And the appeal goes beyond the financial. By joining Daesh, Arab youth are offered what their own governments have failed at, namely representation of their desires for justice against corrupt rulers as well as for standing up to American power in the region.

The Jordanian government was therefore caught between a rock and a hard place when it joined the anti-Daesh war effort.

On a recent field trip to Turkey, I spoke with Syrian refugees who confirmed that Syrian youth joined Daesh and other militant groups not because they believed in their interpretation of Islam, but because they felt these groups had the ability to make real change happen in the region.

If this is the prevailing perspective, you can see why Daesh does not have a difficult time recruiting young people across the region.

A Turning Point?

The brutal murder of the Jordanian fighter pilot has, however, triggered a significant shift in Jordan’s role in the war against Daesh.

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Jordanian anger at Daesh Muhammad Hamed/Reuters

Given the public outrage against the brutal actions of Daesh, King Abdullah II now feels confident to commit his country deeper to the US-led efforts to thwart Daesh.

In the US Senate, bipartisan support has emerged for increased military support to Jordan, a long time ally in the “war on terror.”

This comes in the wake of Jordan agreeing in 2014 for its territory to be used as a military base from which to launch attacks on Syria. Today 900 US military personnel are stationed in Jordan. In 2013, for example, Exercise Eager Lion – a war game between the US and Jordanian forces – was conducted in preparation for an attack on Syria.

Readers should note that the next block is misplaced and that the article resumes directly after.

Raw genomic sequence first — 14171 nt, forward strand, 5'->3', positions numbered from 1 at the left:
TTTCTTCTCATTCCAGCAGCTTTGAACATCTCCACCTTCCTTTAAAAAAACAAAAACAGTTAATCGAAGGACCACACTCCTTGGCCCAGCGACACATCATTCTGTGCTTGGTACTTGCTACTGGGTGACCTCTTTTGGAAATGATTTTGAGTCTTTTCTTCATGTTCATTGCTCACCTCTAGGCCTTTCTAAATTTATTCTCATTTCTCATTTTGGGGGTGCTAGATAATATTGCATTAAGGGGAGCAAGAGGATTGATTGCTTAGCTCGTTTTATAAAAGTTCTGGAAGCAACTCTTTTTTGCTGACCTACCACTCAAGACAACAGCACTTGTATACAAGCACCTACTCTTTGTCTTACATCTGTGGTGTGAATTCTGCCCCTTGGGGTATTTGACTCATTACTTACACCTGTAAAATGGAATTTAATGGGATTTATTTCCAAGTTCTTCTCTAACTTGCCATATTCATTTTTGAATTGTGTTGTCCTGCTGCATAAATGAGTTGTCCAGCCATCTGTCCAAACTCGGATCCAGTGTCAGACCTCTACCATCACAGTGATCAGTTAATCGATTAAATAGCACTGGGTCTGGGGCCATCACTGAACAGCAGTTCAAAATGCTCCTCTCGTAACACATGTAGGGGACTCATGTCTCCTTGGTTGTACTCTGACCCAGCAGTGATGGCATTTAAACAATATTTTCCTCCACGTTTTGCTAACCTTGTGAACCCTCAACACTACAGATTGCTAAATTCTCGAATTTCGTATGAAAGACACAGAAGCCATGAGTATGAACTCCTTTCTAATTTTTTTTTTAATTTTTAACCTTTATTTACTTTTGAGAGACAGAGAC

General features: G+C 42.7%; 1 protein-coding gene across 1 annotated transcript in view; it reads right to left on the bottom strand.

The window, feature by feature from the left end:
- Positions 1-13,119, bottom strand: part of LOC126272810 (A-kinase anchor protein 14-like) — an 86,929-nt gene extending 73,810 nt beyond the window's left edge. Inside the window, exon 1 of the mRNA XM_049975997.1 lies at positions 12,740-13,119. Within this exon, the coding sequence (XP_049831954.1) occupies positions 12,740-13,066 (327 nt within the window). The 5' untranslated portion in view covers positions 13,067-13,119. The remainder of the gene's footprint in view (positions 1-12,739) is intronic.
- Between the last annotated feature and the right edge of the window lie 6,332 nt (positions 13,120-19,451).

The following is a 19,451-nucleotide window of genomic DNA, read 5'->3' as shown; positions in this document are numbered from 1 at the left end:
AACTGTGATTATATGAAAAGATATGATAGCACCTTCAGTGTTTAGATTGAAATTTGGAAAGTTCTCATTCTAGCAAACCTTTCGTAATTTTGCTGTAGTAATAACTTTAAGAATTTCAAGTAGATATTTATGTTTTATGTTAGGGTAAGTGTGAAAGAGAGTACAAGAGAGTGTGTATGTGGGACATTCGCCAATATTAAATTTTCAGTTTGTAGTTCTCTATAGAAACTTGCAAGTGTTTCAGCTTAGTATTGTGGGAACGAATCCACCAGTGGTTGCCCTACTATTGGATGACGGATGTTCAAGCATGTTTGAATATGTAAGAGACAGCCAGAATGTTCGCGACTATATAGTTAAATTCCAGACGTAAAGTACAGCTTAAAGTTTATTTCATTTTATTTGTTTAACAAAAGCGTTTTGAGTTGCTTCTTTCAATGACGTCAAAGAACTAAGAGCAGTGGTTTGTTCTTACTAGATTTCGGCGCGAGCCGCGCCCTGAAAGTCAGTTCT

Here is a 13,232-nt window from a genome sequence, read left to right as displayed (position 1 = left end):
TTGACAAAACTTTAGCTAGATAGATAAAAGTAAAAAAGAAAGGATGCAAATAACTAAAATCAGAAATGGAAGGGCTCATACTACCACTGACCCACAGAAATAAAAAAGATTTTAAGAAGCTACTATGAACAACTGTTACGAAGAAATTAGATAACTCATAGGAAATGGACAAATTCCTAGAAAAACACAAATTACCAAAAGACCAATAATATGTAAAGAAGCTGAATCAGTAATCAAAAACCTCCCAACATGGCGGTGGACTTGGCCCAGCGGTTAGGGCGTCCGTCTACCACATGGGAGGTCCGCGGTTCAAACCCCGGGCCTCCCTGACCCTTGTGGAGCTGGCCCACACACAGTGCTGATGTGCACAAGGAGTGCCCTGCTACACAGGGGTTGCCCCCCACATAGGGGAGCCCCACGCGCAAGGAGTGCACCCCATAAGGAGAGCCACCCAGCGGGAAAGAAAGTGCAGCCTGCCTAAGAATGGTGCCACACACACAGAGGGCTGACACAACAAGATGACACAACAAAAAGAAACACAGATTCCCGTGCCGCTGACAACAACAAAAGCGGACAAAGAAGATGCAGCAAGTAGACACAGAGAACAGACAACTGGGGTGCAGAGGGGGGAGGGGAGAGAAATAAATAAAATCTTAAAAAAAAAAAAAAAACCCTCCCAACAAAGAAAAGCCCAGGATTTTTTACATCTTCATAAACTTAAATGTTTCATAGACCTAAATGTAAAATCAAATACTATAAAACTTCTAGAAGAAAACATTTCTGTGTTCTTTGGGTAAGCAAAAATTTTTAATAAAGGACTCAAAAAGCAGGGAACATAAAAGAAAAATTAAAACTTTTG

In exchange, the US has set up a Patriot missile defense system to protect Jordan and extended economic aid.

So far, American economic aid has been in the form of grants to support Jordan’s budget deficit as well as a bilateral free trade deal that was signed in 2000. These ties will likely strengthen in the near future. However, this level of deep global economic integration will also require Jordan to implement new policies, such as restricting the number of state supported jobs and introducing income tax.

If past responses are any indication, such policy moves might well provoke more anti-government protests.

Not so easy

The current level of public support for the Jordanian government’s anti-Daesh policy may not, in other words, be long-lasting.

As I myself have observed in my field work over the past ten years in Jordan and Egypt, those governments that ally themselves with the US in the war on terror often suffer from a lack of legitimacy.

A 2014 focus group study conducted by the RAND Corporation concluded that, in particular, there was very little trust in the Jordanian government among young people. Young Jordanians feel that the political system is not capable of responding to their demands for change. Some of those interviewed in this study went so far as to say that protest is futile because of the entrenched nature of power in Jordan.

This crisis of legitimacy is compounded by the economic crisis. The free market reforms (that are often insisted upon by international donors) are seen as opportunities for elites to further tighten their grip over resources through privatization deals.

After years of protests, the government launched in 2013 a probe to investigate corruption in the privatization process. The report revealed illegal gains by close relatives of the King through the privatization of a state phosphate mining company. This in turn has galvanized rank and file workers who are now demanding not only further investigation of privatization deals but also, more broadly, political reform and a jobs-creation program.

In light of the complex nature of the challenges and social struggles faced by Jordanians, the recent outpouring of public support in the aftermath of pilot al-Kasabeh’s horrific death might represent a temporary phenomenon rather than a complete shift in public opinion against Daesh and in support of the Jordanian regime.

What is clear is that in the absence of a sustainable strategy to create jobs which would meaningfully integrate youth (including refugees) into Jordanian society, the intensification of the military effort against Daesh may very well produce a backlash not only in Jordan but also in other Arab countries in the region.

*This article was first featured on theconversation.com at https://theconversation.com/jordan-and-isis-will-the-brutal-murder-of-a-fighter-pilot-change-hearts-and-minds-37332